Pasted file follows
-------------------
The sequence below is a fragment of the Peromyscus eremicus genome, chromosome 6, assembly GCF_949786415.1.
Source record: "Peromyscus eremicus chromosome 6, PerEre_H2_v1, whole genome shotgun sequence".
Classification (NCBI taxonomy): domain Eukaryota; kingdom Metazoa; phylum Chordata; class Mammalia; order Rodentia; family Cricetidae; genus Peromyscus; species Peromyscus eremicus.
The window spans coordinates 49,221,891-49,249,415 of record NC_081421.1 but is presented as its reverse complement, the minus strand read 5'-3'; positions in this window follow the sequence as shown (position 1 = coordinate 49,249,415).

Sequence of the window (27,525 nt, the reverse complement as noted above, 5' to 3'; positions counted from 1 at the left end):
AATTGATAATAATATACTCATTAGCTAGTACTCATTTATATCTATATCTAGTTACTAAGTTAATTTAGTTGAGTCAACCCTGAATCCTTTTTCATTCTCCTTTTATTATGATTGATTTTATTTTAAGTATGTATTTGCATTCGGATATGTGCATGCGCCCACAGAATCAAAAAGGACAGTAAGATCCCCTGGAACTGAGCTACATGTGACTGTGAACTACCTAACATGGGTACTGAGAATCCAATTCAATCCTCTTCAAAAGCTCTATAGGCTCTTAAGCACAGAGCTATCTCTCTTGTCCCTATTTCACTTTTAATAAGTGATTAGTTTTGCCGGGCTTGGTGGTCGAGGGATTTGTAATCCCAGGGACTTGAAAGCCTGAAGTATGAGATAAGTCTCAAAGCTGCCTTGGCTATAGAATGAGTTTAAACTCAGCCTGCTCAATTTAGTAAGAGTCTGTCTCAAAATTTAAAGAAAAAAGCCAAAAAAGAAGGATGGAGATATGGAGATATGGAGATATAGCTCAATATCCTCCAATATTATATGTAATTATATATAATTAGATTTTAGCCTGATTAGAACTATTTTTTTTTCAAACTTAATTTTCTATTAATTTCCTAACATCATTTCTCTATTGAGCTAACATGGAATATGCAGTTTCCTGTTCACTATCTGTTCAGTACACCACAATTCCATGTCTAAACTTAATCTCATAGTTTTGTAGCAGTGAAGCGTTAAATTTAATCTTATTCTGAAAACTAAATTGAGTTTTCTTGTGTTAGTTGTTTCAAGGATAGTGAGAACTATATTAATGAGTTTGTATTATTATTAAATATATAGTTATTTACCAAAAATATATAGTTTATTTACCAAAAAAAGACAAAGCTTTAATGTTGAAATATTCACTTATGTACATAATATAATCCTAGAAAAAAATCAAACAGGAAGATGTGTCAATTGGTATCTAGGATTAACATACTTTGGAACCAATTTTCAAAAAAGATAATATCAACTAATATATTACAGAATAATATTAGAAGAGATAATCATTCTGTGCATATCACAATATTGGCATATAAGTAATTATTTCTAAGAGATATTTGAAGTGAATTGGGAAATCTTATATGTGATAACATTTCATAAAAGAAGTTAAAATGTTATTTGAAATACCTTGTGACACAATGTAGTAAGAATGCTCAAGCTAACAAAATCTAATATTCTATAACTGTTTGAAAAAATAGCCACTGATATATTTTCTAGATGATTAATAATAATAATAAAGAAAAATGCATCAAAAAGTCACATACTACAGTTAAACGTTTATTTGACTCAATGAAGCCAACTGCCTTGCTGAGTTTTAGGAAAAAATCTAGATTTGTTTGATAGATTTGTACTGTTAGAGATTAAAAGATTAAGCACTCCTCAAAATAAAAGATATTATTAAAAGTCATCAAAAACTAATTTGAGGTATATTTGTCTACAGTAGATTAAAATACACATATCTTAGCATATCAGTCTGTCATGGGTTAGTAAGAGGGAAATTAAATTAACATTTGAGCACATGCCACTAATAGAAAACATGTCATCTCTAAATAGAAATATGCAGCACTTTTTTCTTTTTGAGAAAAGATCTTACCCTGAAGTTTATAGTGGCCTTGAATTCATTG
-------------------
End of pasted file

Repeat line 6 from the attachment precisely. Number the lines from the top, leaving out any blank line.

AATTGATAATAATATACTCATTAGCTAGTACTCATTTATATCTATATCTAGTTACTAAGTTAATTTAGTTGAGTCAACCCTGAATCCTTTTTCATTCTCCTTTTATTATGATTGATTTTATTTTAAGTATGTATTTGCATTCGGATATGTGCATGCGCCCACAGAATCAAAAAGGACAGTAAGATCCCCTGGAACTGAGCTACATGTGACTGTGAACTACCTAACATGGGTACTGAGAATCCAATTCAATCCTCTTCAAAAGCTCTATAGGCTCTTAAGCACAGAGCTATCTCTCTTGTCCCTATTTCACTTTTAATAAGTGATTAGTTTTGCCGGGCTTGGTGGTCGAGGGATTTGTAATCCCAGGGACTTGAAAGCCTGAAGTATGAGATAAGTCTCAAAGCTGCCTTGGCTATAGAATGAGTTTAAACTCAGCCTGCTCAATTTAGTAAGAGTCTGTCTCAAAATTTAAAGAAAAAAGCCAAAAAAGAAGGATGGAGATATGGAGATATGGAGATATAGCTCAATATCCTCCAATATTATATGTAATTATATATAATTAGATTTTAGCCTGATTAGAACTATTTTTTTTTCAAACTTAATTTTCTATTAATTTCCTAACATCATTTCTCTATTGAGCTAACATGGAATATGCAGTTTCCTGTTCACTATCTGTTCAGTACACCACAATTCCATGTCTAAACTTAATCTCATAGTTTTGTAGCAGTGAAGCGTTAAATTTAATCTTATTCTGAAAACTAAATTGAGTTTTCTTGTGTTAGTTGTTTCAAGGATAGTGAGAACTATATTAATGAGTTTGTATTATTATTAAATATATAGTTATTTACCAAAAATATATAGTTTATTTACCAAAAAAAGACAAAGCTTTAATGTTGAAATATTCACTTATGTACATAATATAATCCTAGAAAAAAATCAAACAGGAAGATGTGTCAATTGGTATCTAGGATTAACATACTTTGGAACCAATTTTCAAAAAAGATAATATCAACTAATATATTACAGAATAATATTAGAAGAGATAATCATTCTGTGCATATCACAATATTGGCATATAAGTAATTATTTCTAAGAGATATTTGAAGTGAATTGGGAAATCTTATATGTGATAACATTTCATAAAAGAAGTTAAAATGTTATTTGAAATACCTTGTGACACAATGTAGTAAGAATGCTCAAGCTAACAAAATCTAATATTCTATAACTGTTTGAAAAAATAGCCACTGATATATTTTCTAGATGATTAATAATAATAATAAAGAAAAATGCATCAAAAAGTCACATACTACAGTTAAACGTTTATTTGACTCAATGAAGCCAACTGCCTTGCTGAGTTTTAGGAAAAAATCTAGATTTGTTTGATAGATTTGTACTGTTAGAGATTAAAAGATTAAGCACTCCTCAAAATAAAAGATATTATTAAAAGTCATCAAAAACTAATTTGAGGTATATTTGTCTACAGTAGATTAAAATACACATATCTTAGCATATCAGTCTGTCATGGGTTAGTAAGAGGGAAATTAAATTAACATTTGAGCACATGCCACTAATAGAAAACATGTCATCTCTAAATAGAAATATGCAGCACTTTTTTCTTTTTGAGAAAAGATCTTACCCTGAAGTTTATAGTGGCCTTGAATTCATTG